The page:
Tāwharanui Regional Park is New Zealand’s first integrated open sanctuary where farming, public recreation and conservation of native species are combined.

Set on a remote peninsula in the northern Hauraki Gulf, it boasts some of the Auckland Region’s most beautiful white sand beaches, rolling pastures, shingled bays, native forest and regenerating wetlands.

Tāwharanui is 588ha in area of which 170ha is farmed with sheep and cattle. The Park includes high quality coastal forest, wetlands and east coast dunes. These areas provide important habitat for re-introduced species and are the model for restoration programs within the Park. The beautiful coastal forest features kauri and rimu on the ridges, and puriri, taraire, tawa, rewarewa and nikau in the valleys. Magnificent stands of pohutukawa forest are found on coastal cliffs.

A large campground caters for both tents and campervans and there is a network of tracks to explore, take in the views or get some exercise.

A Marine Reserve, established first as a Marine Park in 1981, covers much of the northern coastline and extends approximately half a nautical mile seaward. The Marine Reserve is a ‘no take’ zone and all life is protected here.

Click here to visit the Auckland Council website for Tāwharanui .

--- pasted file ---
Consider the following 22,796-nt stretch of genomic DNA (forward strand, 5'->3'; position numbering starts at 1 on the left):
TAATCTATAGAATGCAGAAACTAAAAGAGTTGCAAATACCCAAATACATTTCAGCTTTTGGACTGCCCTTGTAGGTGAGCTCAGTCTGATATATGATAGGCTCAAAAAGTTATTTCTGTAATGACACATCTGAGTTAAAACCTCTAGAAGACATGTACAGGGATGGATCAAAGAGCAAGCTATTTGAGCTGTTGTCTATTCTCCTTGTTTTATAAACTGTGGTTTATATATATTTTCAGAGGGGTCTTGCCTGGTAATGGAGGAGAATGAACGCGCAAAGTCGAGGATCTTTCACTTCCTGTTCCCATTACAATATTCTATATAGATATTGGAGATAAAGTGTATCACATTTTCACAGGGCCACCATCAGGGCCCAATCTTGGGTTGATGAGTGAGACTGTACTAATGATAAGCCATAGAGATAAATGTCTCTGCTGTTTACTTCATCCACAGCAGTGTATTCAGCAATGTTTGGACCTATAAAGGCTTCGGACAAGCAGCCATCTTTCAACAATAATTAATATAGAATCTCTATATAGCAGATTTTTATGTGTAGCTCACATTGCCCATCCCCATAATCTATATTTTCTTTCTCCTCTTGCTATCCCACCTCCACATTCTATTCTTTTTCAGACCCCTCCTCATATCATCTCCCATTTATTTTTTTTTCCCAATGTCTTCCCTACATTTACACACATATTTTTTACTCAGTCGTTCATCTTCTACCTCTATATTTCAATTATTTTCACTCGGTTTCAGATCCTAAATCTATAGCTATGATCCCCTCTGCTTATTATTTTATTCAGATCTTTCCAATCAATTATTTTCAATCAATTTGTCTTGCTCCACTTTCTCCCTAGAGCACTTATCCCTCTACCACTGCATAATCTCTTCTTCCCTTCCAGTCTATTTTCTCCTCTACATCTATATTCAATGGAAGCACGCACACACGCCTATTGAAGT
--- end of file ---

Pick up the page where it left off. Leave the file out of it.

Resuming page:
Tāwharanui Regional Park provides opportunities for a huge range of activities. You can camp, walk, surf, swim, picnic, sight-see, bird-watch, bike or just relax and listen to the bellbirds and tuis.

The Tāwharanui Open Sanctuary project was initiated in 2000 following interest from the community and within the Auckland Council to establish an intensively managed conservation program within a regional park. Tāwharanui Regional Park was selected because of its size, its location at the end of a peninsula, the range of habitats present and its proximity to significant conservation areas such as Hauturu (Little Barrier Island).

Tāwharanui Open Sanctuary program makes a major contribution to public education, recreation and biodiversity conservation.

  • It provides a unique educational and recreational opportunity for school groups, campers and special interest groups.
  • Sixteen species have returned or been added to the Park since the program was commenced and the Tāwharanui Open Sanctuary plays an important role in regional and national threatened species programs.
  • Tāwharanui Open Sanctuary is the subject of numerous research projects on the ecology and management of threatened species in association with universities, DoC and other research groups.
  • The partnership between TOSSI and the Auckland Council is a model for government/community relationships.

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